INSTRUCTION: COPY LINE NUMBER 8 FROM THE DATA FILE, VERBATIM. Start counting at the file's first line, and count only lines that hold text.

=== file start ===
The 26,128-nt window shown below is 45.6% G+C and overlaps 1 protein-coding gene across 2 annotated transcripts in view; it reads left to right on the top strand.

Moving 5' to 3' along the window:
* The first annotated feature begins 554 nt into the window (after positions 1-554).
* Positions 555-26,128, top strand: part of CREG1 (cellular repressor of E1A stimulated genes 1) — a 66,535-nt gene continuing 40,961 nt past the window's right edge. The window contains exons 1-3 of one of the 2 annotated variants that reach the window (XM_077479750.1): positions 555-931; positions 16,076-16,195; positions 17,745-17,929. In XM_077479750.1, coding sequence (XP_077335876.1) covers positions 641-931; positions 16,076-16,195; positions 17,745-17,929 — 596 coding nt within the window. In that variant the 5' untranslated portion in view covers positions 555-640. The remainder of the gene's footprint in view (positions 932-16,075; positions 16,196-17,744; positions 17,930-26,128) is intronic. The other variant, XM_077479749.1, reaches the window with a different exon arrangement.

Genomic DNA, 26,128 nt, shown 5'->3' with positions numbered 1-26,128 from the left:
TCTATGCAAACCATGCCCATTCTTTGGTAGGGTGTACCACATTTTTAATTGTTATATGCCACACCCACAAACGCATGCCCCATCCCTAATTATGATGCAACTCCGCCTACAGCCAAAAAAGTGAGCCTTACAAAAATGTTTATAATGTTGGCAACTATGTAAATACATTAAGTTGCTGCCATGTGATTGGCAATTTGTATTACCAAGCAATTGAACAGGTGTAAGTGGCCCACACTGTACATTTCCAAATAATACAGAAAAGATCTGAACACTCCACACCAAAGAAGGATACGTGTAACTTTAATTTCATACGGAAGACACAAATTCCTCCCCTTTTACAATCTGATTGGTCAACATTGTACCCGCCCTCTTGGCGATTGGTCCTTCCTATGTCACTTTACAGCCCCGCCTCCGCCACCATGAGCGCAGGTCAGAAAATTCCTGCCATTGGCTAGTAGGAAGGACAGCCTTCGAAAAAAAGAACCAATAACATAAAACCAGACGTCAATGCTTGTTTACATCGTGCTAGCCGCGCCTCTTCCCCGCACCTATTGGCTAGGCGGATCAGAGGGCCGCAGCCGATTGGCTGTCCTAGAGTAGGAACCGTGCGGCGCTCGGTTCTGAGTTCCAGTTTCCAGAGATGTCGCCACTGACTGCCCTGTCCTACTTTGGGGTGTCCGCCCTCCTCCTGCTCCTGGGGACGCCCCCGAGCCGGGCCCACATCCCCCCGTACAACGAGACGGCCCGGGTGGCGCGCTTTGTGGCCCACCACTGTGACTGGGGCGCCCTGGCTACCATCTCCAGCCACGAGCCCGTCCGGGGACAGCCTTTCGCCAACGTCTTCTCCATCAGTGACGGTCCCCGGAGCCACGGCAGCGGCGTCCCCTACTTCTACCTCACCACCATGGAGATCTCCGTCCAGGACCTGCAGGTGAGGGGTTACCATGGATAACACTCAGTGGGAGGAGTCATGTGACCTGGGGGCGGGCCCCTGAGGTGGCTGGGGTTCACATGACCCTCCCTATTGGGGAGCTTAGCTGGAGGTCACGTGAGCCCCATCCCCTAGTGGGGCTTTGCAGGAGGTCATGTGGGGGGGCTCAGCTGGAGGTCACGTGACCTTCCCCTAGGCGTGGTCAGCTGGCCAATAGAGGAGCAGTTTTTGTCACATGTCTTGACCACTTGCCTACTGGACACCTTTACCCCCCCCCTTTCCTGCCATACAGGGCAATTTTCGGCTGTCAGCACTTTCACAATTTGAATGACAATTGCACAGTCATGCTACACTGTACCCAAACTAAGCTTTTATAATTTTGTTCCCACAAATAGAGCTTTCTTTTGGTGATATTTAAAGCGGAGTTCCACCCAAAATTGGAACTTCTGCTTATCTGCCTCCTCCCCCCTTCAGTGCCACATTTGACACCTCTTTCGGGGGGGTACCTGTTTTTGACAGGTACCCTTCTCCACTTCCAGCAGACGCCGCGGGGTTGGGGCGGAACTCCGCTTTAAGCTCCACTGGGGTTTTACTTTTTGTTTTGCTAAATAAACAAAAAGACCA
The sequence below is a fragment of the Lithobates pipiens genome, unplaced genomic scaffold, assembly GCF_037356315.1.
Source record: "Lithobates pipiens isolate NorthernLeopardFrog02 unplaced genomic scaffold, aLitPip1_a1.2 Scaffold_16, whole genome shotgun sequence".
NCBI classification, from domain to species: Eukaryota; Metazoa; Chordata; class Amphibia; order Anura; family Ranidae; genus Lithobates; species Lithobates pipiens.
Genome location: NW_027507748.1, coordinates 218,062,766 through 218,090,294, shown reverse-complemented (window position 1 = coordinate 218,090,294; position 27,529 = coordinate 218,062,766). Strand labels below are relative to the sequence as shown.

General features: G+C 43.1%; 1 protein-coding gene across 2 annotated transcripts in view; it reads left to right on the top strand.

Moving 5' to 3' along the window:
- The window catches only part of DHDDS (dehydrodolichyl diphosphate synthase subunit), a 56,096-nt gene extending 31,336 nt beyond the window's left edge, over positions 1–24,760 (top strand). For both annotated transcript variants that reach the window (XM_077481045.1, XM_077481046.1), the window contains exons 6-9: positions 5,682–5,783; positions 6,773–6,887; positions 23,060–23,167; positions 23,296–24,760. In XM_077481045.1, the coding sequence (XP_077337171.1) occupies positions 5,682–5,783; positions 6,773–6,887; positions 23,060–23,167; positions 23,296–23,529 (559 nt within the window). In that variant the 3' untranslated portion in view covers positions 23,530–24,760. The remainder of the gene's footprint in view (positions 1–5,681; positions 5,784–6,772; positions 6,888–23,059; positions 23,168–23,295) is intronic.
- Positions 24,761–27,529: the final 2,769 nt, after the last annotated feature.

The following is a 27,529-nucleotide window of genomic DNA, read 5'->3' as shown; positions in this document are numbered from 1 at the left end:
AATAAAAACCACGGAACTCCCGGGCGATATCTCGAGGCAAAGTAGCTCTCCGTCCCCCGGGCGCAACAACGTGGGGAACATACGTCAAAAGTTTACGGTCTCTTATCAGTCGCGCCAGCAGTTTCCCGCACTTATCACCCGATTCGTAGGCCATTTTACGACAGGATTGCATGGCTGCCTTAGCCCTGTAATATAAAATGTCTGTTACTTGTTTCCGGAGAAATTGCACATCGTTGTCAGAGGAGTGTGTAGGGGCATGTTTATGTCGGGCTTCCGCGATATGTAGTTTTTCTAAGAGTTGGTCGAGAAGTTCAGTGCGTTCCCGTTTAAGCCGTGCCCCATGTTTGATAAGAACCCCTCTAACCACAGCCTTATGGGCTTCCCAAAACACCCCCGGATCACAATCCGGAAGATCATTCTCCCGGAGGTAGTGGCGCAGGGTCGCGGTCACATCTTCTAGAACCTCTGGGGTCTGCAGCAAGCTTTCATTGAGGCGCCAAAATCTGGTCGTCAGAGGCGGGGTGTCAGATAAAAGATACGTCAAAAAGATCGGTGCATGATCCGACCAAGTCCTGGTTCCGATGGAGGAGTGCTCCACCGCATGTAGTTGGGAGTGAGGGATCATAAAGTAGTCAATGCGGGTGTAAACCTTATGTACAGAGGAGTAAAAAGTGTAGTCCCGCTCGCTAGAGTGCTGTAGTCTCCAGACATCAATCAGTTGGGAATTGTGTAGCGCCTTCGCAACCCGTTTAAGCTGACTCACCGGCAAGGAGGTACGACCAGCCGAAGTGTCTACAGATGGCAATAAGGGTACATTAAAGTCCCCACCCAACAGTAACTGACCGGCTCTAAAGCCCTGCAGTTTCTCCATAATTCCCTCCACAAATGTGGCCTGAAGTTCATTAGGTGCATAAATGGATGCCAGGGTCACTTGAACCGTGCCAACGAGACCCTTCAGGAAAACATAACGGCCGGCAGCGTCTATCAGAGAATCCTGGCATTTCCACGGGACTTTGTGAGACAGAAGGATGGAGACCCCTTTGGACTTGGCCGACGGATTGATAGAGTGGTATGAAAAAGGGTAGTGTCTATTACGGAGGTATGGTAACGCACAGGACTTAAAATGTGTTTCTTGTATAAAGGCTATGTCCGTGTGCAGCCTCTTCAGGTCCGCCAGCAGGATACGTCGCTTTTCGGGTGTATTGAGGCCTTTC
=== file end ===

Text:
Source record: "Lithobates pipiens isolate NorthernLeopardFrog02 unplaced genomic scaffold, aLitPip1_a1.2 Scaffold_16, whole genome shotgun sequence".